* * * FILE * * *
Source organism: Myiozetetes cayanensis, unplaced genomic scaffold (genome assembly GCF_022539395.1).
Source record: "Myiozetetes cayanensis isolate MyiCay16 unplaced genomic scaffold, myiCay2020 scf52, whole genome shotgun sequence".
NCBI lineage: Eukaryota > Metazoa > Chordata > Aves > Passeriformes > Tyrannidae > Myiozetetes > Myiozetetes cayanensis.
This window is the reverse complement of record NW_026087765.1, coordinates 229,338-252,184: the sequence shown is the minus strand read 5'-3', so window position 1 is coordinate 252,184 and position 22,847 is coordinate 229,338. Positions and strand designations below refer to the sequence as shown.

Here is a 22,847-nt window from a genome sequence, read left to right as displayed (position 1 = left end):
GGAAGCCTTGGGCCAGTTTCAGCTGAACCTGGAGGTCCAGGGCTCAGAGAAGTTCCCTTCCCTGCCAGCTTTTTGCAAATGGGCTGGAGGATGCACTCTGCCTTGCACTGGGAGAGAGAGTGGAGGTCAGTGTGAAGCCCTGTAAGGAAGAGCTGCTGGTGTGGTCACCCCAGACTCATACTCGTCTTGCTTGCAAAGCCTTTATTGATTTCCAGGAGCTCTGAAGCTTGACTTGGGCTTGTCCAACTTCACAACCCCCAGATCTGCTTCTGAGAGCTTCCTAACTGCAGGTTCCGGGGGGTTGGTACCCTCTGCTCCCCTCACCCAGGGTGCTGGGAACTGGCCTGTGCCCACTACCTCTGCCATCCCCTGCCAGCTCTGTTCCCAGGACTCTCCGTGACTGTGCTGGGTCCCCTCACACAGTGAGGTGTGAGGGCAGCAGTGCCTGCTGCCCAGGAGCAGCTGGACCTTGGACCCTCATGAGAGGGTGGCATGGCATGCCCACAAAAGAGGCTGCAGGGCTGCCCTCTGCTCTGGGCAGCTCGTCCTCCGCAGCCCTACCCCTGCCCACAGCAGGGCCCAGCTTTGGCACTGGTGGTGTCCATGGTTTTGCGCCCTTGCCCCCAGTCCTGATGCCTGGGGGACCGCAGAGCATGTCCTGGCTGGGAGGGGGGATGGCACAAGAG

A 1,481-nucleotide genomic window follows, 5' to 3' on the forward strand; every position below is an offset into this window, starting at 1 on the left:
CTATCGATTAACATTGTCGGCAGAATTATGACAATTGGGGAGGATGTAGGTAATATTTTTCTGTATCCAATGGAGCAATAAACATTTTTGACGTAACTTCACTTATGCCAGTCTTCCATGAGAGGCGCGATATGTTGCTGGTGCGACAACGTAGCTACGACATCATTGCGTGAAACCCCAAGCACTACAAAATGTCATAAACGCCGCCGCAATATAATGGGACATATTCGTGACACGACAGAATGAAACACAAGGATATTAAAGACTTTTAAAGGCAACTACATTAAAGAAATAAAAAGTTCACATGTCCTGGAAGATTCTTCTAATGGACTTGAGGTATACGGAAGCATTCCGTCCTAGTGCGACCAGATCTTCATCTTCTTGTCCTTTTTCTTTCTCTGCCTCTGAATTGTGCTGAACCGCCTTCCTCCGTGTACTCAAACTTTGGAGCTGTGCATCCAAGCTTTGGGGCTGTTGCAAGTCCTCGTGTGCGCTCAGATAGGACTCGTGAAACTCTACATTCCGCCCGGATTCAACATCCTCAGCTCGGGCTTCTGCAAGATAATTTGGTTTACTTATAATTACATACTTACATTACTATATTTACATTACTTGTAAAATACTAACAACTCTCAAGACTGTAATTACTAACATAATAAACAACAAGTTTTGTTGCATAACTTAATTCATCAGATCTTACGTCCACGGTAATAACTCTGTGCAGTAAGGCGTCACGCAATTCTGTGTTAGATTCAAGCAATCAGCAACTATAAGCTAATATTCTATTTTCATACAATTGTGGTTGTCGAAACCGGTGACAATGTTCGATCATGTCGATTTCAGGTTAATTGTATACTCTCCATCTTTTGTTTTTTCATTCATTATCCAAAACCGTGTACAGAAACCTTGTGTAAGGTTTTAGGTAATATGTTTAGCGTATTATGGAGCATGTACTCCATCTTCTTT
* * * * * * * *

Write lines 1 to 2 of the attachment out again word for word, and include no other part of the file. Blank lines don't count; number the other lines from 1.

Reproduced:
Source organism: Myiozetetes cayanensis, unplaced genomic scaffold (genome assembly GCF_022539395.1).
Source record: "Myiozetetes cayanensis isolate MyiCay16 unplaced genomic scaffold, myiCay2020 scf52, whole genome shotgun sequence".